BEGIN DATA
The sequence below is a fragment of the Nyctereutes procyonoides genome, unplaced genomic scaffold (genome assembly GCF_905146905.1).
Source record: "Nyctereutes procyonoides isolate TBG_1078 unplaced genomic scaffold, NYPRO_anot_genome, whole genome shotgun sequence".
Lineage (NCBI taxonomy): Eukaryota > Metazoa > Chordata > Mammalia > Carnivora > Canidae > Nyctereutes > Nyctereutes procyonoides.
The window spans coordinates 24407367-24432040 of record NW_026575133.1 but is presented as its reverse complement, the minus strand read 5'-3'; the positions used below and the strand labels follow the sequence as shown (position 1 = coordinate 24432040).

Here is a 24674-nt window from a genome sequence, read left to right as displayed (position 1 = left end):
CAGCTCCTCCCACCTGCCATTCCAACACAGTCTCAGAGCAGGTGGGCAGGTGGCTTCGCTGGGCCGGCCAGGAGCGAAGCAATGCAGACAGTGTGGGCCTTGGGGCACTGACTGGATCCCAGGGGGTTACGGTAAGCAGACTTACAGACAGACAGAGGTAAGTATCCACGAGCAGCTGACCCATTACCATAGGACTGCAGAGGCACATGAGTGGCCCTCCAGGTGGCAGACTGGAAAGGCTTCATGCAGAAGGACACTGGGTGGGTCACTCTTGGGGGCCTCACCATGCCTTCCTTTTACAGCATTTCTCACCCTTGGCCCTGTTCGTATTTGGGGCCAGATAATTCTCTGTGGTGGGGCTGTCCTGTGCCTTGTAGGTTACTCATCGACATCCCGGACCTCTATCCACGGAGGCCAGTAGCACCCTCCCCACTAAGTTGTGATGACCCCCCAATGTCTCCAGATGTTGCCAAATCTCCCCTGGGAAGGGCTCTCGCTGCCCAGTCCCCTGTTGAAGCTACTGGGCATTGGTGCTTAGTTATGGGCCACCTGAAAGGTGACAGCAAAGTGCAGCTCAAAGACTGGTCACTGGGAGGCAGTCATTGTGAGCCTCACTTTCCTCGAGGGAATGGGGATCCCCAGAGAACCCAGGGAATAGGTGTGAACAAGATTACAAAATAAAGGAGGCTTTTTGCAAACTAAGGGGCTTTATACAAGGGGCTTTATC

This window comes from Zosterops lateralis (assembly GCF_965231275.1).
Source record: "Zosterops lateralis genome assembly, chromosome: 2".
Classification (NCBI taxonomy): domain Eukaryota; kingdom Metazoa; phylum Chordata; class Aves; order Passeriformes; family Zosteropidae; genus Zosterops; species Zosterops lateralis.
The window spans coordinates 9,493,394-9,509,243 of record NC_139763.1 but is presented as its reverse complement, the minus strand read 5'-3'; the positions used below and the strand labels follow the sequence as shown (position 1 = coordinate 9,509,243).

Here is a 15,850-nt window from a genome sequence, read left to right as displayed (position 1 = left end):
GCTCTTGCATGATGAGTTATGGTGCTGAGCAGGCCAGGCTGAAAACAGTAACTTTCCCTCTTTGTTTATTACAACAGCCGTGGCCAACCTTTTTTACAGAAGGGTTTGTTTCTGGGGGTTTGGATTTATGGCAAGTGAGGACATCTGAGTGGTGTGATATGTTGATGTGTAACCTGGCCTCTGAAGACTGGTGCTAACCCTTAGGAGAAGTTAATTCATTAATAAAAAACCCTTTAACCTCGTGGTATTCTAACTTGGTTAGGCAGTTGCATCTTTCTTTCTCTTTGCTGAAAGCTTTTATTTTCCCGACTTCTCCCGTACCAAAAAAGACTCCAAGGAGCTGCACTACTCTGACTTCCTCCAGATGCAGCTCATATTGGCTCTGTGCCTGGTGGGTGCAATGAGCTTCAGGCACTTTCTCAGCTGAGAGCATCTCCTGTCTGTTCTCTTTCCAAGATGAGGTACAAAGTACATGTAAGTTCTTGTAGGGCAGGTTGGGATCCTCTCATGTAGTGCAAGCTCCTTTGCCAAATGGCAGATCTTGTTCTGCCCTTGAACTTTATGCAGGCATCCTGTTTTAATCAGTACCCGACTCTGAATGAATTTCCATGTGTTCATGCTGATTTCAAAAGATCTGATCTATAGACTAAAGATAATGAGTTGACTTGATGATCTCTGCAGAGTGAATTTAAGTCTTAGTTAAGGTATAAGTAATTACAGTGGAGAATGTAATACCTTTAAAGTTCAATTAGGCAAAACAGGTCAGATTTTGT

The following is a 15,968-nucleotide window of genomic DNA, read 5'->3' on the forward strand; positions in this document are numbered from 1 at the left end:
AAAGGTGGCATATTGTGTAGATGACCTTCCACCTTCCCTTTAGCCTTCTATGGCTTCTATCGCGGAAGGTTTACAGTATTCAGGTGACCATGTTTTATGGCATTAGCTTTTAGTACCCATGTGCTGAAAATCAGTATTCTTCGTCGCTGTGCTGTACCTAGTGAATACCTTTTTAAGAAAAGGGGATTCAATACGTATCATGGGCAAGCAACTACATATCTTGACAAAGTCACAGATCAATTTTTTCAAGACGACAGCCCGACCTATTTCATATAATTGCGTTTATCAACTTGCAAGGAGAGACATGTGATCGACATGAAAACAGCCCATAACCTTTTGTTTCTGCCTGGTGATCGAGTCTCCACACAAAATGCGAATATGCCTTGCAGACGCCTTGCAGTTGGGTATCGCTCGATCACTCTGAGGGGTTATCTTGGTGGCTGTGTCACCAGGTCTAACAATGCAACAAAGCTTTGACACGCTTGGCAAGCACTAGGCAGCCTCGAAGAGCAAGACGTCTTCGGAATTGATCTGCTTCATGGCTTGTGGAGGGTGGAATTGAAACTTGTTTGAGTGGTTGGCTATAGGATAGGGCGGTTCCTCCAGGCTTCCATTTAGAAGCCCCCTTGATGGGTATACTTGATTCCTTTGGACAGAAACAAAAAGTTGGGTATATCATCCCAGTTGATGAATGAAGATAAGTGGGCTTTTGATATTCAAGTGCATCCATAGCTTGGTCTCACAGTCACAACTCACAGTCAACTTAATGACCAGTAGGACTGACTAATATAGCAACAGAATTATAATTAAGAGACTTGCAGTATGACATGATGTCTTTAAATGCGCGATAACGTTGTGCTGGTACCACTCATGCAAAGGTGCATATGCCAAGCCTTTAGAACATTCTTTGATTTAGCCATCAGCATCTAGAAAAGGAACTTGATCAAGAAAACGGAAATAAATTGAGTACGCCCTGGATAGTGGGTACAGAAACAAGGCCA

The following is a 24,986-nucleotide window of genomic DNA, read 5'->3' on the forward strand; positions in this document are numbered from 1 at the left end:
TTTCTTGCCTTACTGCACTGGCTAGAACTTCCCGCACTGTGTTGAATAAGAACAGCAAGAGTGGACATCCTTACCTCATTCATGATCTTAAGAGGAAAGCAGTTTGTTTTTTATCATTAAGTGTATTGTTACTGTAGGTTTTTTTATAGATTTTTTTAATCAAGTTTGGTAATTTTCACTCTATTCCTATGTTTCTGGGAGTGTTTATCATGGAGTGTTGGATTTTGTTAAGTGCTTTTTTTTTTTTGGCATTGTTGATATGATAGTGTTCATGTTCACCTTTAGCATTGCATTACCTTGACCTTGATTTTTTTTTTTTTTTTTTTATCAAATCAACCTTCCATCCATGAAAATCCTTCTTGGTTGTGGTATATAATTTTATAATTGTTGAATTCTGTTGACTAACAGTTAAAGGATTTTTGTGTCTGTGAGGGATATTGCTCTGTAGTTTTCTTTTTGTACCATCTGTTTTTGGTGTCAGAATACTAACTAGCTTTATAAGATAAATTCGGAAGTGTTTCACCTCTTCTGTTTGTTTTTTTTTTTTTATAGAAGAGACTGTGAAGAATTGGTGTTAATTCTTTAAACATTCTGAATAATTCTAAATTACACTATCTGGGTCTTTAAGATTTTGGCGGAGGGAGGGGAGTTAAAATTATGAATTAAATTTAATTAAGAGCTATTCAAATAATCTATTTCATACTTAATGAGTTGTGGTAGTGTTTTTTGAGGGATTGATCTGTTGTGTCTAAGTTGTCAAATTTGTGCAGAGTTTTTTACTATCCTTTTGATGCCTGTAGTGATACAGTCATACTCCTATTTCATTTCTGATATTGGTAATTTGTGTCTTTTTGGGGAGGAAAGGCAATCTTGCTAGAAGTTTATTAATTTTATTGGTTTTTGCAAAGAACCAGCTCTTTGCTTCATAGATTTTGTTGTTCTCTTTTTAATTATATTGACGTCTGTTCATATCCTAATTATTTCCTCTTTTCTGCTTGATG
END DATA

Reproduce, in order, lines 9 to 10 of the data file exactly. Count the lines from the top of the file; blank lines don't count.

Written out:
Classification (NCBI taxonomy): domain Eukaryota; kingdom Metazoa; phylum Chordata; class Aves; order Passeriformes; family Zosteropidae; genus Zosterops; species Zosterops lateralis.
The window spans coordinates 9,493,394-9,509,243 of record NC_139763.1 but is presented as its reverse complement, the minus strand read 5'-3'; the positions used below and the strand labels follow the sequence as shown (position 1 = coordinate 9,509,243).